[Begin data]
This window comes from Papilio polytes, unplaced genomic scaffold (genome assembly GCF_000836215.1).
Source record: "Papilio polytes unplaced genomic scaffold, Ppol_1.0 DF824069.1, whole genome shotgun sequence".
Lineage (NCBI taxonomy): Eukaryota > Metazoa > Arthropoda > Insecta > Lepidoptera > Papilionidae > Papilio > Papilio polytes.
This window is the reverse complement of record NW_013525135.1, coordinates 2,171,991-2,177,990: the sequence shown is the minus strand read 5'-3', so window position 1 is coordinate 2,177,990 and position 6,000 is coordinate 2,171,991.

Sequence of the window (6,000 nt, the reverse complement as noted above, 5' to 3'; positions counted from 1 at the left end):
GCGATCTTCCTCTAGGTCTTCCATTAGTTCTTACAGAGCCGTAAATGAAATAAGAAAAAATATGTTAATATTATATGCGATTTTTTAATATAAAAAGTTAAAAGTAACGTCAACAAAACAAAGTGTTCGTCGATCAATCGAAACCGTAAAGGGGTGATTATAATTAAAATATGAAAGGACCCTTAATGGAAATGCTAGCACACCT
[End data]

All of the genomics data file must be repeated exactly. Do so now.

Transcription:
This window comes from Papilio polytes, unplaced genomic scaffold (genome assembly GCF_000836215.1).
Source record: "Papilio polytes unplaced genomic scaffold, Ppol_1.0 DF824069.1, whole genome shotgun sequence".
Lineage (NCBI taxonomy): Eukaryota > Metazoa > Arthropoda > Insecta > Lepidoptera > Papilionidae > Papilio > Papilio polytes.
This window is the reverse complement of record NW_013525135.1, coordinates 2,171,991-2,177,990: the sequence shown is the minus strand read 5'-3', so window position 1 is coordinate 2,177,990 and position 6,000 is coordinate 2,171,991.

Sequence of the window (6,000 nt, the reverse complement as noted above, 5' to 3'; positions counted from 1 at the left end):
GCGATCTTCCTCTAGGTCTTCCATTAGTTCTTACAGAGCCGTAAATGAAATAAGAAAAAATATGTTAATATTATATGCGATTTTTTAATATAAAAAGTTAAAAGTAACGTCAACAAAACAAAGTGTTCGTCGATCAATCGAAACCGTAAAGGGGTGATTATAATTAAAATATGAAAGGACCCTTAATGGAAATGCTAGCACACCT